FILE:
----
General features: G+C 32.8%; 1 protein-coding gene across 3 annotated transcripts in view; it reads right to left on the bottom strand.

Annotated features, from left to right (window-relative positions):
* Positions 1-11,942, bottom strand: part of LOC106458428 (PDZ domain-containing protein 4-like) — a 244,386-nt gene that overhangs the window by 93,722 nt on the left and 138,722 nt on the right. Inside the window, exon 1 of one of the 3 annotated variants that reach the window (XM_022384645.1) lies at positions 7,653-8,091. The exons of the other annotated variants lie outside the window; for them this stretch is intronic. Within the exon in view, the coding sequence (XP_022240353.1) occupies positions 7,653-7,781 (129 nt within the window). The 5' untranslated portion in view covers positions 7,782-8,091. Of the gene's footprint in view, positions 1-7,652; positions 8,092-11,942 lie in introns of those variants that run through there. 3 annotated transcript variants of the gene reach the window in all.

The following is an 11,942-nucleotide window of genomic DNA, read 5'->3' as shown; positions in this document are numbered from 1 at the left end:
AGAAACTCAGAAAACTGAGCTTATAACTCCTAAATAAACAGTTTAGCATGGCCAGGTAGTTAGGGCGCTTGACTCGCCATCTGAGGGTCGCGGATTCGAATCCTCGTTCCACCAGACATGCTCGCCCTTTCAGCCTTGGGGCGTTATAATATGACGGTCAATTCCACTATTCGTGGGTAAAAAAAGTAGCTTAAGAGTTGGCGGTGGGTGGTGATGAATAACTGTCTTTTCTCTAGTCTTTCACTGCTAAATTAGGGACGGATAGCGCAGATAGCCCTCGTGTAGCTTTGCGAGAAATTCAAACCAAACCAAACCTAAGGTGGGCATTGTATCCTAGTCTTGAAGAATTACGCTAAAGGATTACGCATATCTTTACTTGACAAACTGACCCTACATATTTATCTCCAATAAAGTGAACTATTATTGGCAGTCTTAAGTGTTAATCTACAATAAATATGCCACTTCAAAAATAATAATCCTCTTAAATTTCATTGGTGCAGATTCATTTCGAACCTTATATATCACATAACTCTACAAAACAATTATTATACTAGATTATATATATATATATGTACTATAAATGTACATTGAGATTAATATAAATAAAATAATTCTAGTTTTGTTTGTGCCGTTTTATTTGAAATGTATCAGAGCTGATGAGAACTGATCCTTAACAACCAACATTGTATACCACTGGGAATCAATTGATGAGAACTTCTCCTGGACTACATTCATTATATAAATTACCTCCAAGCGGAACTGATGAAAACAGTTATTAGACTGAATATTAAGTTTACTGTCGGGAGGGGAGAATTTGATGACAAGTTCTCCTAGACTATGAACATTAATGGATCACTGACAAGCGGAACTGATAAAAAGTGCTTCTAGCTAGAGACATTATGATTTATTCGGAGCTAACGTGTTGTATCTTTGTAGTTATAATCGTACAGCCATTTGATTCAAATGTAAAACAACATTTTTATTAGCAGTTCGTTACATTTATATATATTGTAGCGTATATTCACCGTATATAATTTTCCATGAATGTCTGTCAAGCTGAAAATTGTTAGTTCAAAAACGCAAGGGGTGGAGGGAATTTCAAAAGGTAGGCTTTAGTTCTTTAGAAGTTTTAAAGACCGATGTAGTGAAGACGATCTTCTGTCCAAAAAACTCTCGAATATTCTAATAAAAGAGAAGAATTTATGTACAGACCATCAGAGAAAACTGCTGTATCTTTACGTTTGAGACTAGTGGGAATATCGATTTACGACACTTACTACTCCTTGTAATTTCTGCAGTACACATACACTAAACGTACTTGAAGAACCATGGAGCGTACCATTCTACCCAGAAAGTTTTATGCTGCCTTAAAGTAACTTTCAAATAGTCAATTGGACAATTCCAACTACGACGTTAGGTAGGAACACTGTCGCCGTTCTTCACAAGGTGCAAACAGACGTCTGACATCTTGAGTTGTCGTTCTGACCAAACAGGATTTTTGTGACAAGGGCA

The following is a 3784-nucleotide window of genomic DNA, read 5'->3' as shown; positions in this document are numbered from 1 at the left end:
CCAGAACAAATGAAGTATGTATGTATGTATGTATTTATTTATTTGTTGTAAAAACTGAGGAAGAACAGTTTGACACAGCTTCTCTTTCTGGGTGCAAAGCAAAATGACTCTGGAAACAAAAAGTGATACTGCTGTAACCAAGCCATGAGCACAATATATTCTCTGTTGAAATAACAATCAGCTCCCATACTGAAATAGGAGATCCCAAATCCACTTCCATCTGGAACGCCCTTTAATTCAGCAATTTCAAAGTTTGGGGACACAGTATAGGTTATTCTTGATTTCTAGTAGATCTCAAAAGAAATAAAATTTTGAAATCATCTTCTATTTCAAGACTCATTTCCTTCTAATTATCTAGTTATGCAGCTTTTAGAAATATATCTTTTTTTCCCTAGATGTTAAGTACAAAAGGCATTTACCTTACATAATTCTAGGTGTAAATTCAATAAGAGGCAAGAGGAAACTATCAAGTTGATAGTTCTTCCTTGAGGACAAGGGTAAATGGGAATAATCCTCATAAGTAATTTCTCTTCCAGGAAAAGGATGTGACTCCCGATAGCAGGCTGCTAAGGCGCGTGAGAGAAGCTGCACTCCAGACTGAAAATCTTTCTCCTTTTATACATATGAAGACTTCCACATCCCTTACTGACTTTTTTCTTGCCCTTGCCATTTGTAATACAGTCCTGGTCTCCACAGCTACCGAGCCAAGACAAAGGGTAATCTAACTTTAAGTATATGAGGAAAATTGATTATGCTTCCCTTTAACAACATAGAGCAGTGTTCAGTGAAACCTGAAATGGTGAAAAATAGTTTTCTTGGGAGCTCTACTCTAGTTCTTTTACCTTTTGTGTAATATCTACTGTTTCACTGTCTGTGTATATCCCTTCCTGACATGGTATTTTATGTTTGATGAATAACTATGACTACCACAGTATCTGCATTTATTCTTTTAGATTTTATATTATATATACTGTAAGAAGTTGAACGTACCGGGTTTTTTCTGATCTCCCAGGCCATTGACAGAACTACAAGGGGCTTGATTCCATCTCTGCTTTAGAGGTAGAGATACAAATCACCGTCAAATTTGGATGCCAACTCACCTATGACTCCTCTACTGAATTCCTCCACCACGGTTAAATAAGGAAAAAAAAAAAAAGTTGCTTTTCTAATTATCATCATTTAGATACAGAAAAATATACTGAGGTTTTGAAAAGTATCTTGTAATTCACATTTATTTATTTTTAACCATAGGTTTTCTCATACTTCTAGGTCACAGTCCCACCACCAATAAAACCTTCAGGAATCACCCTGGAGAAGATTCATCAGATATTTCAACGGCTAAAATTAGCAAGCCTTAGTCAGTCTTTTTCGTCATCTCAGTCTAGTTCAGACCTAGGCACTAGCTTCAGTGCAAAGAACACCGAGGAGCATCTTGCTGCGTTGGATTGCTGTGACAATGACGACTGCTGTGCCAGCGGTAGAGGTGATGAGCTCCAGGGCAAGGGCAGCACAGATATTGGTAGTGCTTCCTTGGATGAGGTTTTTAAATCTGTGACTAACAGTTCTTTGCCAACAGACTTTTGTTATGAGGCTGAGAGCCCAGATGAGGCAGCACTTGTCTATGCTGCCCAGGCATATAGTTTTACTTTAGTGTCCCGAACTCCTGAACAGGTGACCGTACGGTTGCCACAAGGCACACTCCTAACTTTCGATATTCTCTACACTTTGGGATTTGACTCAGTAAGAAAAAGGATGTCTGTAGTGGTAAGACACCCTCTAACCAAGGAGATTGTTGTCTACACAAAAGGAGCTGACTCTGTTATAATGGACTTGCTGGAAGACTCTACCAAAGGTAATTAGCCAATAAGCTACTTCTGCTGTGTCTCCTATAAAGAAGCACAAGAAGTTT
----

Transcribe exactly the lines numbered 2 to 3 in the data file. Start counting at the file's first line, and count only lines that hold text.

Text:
Annotated features, from left to right (window-relative positions):
* Positions 1-11,942, bottom strand: part of LOC106458428 (PDZ domain-containing protein 4-like) — a 244,386-nt gene that overhangs the window by 93,722 nt on the left and 138,722 nt on the right. Inside the window, exon 1 of one of the 3 annotated variants that reach the window (XM_022384645.1) lies at positions 7,653-8,091. The exons of the other annotated variants lie outside the window; for them this stretch is intronic. Within the exon in view, the coding sequence (XP_022240353.1) occupies positions 7,653-7,781 (129 nt within the window). The 5' untranslated portion in view covers positions 7,782-8,091. Of the gene's footprint in view, positions 1-7,652; positions 8,092-11,942 lie in introns of those variants that run through there. 3 annotated transcript variants of the gene reach the window in all.